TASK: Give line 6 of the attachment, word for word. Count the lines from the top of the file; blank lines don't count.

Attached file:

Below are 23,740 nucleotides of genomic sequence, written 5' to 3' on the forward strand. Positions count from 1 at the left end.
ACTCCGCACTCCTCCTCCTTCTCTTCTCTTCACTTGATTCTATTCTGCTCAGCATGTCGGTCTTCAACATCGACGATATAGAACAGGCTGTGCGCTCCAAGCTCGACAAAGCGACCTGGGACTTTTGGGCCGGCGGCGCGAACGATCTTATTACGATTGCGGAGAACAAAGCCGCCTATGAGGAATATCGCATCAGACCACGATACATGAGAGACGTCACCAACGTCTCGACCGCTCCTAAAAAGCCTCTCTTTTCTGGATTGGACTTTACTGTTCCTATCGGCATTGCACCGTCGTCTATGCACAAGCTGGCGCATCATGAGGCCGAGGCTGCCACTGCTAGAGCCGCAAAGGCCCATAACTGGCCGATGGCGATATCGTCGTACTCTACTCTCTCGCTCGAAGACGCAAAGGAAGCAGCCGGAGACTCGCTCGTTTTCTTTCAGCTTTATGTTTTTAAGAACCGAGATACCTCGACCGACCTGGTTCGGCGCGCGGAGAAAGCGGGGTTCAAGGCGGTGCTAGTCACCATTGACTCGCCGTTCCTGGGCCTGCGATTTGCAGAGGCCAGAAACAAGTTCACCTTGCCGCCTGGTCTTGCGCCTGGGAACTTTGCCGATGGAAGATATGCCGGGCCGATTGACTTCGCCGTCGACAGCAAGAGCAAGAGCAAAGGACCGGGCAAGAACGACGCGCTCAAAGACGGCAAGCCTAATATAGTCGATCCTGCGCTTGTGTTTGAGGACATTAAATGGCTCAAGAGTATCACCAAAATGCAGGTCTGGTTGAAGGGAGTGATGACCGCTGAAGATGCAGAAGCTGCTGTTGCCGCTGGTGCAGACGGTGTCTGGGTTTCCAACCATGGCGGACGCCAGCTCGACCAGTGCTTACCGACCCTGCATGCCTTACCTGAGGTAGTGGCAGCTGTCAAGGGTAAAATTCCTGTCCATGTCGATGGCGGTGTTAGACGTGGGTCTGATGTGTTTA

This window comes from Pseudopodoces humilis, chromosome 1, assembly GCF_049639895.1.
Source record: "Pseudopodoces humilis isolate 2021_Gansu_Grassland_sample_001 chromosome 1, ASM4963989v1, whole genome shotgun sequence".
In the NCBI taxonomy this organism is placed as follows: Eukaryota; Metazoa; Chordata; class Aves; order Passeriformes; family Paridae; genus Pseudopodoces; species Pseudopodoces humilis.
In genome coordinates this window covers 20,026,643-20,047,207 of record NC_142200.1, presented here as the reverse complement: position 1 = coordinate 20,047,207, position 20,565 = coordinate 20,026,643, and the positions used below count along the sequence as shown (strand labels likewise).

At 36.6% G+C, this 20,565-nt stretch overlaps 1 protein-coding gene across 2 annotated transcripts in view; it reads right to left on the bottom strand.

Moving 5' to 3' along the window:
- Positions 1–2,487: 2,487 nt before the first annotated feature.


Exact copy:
In genome coordinates this window covers 20,026,643-20,047,207 of record NC_142200.1, presented here as the reverse complement: position 1 = coordinate 20,047,207, position 20,565 = coordinate 20,026,643, and the positions used below count along the sequence as shown (strand labels likewise).